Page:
Heterogeneous Processing in Software Defined Radio: Flexible Implementation and Optimal Resource Mapping
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The advantages provided by Software Defined Radios (SDRs) have made them useful tools for communication engineers and academics alike. The ability to support a wide range of communication waveforms with varying modulation, encoding, or frequencies on a single hardware platform can decrease production costs while accelerating wave- form development. SDR applications are expanding in military and commercial environ- ments as advances in transistor technology allow greater computational density with de- creased power-consumption, size, and weight. As the demand for greater performance continues to increase, some SDR manufacturers are experimenting with heterogeneous processing platforms to meet these requirements. Heterogeneous processing, a method of dividing computational tasks among dissimi- lar processors, is well-suited to the data flow programming paradigm used in many com- mon SDR software frameworks. Particularly on embedded platforms, heterogeneous pro- cessing can offer significant gains in computational power while maintaining low power- consumption, opening the door for affordable and useful mobile SDR platforms. Many past SDR hardware implementations utilize a partially heterogeneous process- ing approach. A field programmable gate array (FPGA) is often used to perform high- speed processing (DDC, decimation) near the radio front-end while another processor (GPP, DSP or FPGA) performs the rest of the SDR application signal processing (gain control, filtering, demodulation). A few recent SDR hardware platforms are designed to allow the use of multiple processor types throughout the SDR applicationâ s processing chain. This can result in significant benefit to SDR software that can take advantage of the greater heterogeneous processing now available. This thesis will present a new method of heterogeneous processing in the framework of GNU Radio. In this implementation a software wrapper allows a DSP to participate seamlessly in GNU Radio applications. The DSP can be directly substituted for exist- ing GNU Radio signal processing blocksâ significantly expanding the platformâ s capa- bilities while maintaining the benefits of the component-based design methodology. A similar approach could be applied to additional processing elements (e.g. FPGAs and co-processors) and to other SDR software frameworks. As the capabilities of this heterogeneous framework increase users will be required to assign hardware resources to signal processing tasks to maximize performance. To remove this burden, a method of predicting GNU Radio application performance and a heuristic resource mapping algorithm, which seems to perform well in practice, are presented.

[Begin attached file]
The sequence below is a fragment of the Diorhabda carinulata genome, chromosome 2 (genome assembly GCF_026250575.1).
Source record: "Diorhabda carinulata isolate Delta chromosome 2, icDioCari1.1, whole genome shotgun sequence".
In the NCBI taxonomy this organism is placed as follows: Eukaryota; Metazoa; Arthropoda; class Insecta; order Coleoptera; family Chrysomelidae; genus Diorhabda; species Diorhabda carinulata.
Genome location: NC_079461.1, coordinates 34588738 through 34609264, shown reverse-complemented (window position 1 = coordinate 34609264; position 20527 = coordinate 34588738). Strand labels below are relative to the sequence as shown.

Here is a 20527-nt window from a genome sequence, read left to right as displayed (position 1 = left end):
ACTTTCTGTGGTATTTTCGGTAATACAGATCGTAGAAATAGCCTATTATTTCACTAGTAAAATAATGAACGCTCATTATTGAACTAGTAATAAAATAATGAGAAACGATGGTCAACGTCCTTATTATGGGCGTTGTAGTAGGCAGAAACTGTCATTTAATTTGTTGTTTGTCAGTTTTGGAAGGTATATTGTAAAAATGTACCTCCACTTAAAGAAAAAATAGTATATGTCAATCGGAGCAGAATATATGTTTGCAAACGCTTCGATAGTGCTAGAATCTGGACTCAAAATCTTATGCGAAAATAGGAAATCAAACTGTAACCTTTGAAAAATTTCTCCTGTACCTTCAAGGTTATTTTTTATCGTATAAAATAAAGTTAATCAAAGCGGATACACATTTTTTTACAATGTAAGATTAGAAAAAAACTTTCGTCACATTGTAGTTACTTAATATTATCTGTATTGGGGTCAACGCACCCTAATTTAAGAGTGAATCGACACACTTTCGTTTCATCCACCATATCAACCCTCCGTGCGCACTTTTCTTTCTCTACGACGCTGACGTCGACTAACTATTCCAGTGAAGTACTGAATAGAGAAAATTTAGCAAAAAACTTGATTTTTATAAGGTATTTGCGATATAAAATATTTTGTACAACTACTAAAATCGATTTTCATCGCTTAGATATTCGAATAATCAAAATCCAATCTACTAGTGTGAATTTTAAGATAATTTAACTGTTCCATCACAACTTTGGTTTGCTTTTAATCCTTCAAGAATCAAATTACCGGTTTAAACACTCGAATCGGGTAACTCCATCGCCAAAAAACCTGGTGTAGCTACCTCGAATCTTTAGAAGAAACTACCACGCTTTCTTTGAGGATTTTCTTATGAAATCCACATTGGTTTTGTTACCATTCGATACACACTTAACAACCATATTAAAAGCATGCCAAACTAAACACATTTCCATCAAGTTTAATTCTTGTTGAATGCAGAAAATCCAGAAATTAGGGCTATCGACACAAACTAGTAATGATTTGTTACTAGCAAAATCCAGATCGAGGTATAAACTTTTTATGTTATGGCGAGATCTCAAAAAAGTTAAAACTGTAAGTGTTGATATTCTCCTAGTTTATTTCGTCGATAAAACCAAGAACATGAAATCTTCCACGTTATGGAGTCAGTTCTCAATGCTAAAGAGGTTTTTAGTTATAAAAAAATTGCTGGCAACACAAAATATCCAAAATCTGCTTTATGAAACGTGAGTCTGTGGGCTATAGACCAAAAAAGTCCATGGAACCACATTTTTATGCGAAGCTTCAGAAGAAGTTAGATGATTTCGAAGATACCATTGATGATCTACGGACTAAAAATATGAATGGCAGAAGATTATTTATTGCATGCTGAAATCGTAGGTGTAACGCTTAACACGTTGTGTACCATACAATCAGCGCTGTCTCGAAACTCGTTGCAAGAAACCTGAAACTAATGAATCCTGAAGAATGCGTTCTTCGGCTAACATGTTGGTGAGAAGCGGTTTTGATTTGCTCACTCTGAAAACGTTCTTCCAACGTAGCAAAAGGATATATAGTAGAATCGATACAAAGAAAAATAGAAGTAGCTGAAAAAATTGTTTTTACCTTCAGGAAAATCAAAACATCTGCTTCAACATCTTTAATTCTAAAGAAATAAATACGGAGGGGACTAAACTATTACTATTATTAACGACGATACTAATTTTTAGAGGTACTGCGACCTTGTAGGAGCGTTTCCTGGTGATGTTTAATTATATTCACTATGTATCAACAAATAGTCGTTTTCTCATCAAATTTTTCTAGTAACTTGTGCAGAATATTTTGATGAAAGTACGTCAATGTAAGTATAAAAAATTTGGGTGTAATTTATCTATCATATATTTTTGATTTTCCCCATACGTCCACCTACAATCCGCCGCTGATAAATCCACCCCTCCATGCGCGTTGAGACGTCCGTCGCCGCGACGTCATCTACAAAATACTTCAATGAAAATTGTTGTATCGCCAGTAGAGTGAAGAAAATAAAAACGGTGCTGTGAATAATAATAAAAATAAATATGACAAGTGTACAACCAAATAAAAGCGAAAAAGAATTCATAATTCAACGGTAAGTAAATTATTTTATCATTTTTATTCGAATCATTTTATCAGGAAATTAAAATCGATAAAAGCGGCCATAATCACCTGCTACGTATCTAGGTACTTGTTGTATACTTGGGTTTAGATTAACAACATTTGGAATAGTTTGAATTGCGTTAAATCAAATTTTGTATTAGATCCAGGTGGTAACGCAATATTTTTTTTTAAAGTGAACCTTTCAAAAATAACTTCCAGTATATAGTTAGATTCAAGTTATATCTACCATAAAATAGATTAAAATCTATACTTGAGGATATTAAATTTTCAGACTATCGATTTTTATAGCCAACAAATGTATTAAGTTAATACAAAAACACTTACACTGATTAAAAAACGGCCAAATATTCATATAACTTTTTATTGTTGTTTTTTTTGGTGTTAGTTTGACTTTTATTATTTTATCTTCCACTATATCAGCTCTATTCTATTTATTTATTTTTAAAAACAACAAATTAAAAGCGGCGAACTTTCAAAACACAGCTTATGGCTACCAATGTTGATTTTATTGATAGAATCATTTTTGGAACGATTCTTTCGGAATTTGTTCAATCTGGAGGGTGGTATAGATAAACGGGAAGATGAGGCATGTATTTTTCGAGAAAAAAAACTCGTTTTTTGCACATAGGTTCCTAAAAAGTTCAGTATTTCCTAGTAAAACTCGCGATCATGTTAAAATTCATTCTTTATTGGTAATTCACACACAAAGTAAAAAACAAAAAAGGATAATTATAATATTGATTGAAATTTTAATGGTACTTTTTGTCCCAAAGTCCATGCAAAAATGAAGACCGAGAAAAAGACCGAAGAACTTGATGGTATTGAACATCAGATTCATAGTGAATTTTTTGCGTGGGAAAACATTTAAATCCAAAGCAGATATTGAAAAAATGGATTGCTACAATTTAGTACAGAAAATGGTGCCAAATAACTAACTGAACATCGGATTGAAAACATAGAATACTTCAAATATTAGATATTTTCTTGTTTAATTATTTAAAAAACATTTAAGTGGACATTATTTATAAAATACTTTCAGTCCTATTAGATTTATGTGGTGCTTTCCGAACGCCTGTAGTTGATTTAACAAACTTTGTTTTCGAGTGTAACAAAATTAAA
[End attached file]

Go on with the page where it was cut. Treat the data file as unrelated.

- Masters Theses